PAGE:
- Artwork printed by EPSON Stylus Pro 7880 (Epson Ultra Chrome K3 Vivid Magenta) on canvas.
- Limited edition prints of 100.
- Each limited edition artwork will be individually printed, signed, dated and numbered by the artist Vladimir Zunuzin.
- Art Prints packaged in a plastic tube.
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- We send prints to all countries via Registered Airmail, they usually arrive within 35 working days to destinations within Western Europe and about 45 working days to destinations outside Europe.
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Buy art print The Last Supper (Leonardo da Vinci Improvisation) in my store
History of the Last Supper by Leonardo da Vinci
Leonardo da Vinci
The Last Supper measures 450×870 cm and covers the back wall of the dining hall at the monastery of Santa Maria delle Grazie in Milan, Italy.
The Last Supper specifically portrays the reaction given by each apostle when Jesus said one of them would betray him. All twelve apostles have different reactions to the news, with various degrees of anger and shock. The apostles are identified from a manuscript (The Notebooks of Leonardo Da Vinci p. 232) with their names found in the 19th century. (Before this, only Judas, Peter, John and Jesus were positively identified.)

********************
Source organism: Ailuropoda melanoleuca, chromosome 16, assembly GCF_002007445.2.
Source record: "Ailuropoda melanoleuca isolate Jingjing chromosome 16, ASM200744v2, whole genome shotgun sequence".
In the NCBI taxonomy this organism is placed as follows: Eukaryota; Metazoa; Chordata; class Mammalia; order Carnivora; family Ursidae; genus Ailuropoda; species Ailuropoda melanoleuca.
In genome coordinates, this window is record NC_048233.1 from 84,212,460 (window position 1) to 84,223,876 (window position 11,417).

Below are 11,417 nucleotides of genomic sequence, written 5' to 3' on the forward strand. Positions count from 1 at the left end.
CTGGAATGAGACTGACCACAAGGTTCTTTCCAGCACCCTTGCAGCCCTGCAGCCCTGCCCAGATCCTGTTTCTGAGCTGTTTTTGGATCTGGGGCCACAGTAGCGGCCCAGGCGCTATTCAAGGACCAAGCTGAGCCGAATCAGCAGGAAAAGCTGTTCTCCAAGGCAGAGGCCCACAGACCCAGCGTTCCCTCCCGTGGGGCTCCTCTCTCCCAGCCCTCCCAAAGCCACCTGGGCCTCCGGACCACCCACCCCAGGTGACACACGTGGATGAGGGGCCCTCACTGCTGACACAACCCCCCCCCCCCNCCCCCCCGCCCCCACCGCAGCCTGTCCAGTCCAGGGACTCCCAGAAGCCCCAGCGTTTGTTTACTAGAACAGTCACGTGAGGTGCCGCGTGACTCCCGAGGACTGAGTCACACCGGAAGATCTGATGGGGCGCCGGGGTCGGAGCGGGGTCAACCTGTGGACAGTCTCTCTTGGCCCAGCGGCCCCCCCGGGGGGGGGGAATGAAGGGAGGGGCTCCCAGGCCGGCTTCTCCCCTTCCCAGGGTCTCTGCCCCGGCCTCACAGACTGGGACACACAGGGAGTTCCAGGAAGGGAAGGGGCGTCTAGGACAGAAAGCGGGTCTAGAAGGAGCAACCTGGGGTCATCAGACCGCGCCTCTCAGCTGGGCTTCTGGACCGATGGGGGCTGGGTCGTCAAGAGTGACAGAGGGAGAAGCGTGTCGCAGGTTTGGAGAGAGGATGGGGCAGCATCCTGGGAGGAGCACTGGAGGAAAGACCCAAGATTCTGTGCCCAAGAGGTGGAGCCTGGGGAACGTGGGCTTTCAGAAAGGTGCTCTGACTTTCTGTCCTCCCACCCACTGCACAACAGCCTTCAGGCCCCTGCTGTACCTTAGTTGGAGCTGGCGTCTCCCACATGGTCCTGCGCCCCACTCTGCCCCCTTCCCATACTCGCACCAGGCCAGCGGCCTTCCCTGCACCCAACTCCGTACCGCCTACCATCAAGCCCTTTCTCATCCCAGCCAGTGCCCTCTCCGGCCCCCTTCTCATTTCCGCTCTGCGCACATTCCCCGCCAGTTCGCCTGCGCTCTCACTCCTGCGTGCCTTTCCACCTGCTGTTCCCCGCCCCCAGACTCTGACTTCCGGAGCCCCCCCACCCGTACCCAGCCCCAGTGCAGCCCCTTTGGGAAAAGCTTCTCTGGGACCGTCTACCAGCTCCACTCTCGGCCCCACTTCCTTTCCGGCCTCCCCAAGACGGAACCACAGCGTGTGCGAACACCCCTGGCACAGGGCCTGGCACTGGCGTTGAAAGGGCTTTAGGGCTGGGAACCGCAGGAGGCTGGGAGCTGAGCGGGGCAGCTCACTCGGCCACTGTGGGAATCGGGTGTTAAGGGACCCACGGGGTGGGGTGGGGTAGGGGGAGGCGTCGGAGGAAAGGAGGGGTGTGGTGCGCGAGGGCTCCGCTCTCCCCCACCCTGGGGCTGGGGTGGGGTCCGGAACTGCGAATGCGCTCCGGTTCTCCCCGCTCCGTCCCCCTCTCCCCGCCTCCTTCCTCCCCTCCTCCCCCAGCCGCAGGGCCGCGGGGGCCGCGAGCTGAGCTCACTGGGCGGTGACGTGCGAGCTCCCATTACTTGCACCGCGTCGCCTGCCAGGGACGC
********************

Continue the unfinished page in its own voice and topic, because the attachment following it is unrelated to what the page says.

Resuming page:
In common with other depictions of The Last Supper from this period, Leonardo seats the diners on one side of the table, so that none of them have their backs to the viewer. Most previous depictions excluded Judas by placing him alone on the opposite side of the table from the other eleven disciples and Jesus or placing halos around all the disciples except Judas. Leonardo instead has Judas lean back into shadow. Jesus is predicting that his betrayer will take the bread at the same time he does to Saints Thomas and James to his left, who react in horror as Jesus points with his left hand to a piece of bread before them. Distracted by the conversation between John and Peter, Judas reaches for a different piece of bread not noticing Jesus too stretching out with his right hand towards it. (Matthew 26: 23). The angles and lighting draw attention to Jesus, whose head is located at the vanishing point for all perspective lines. Via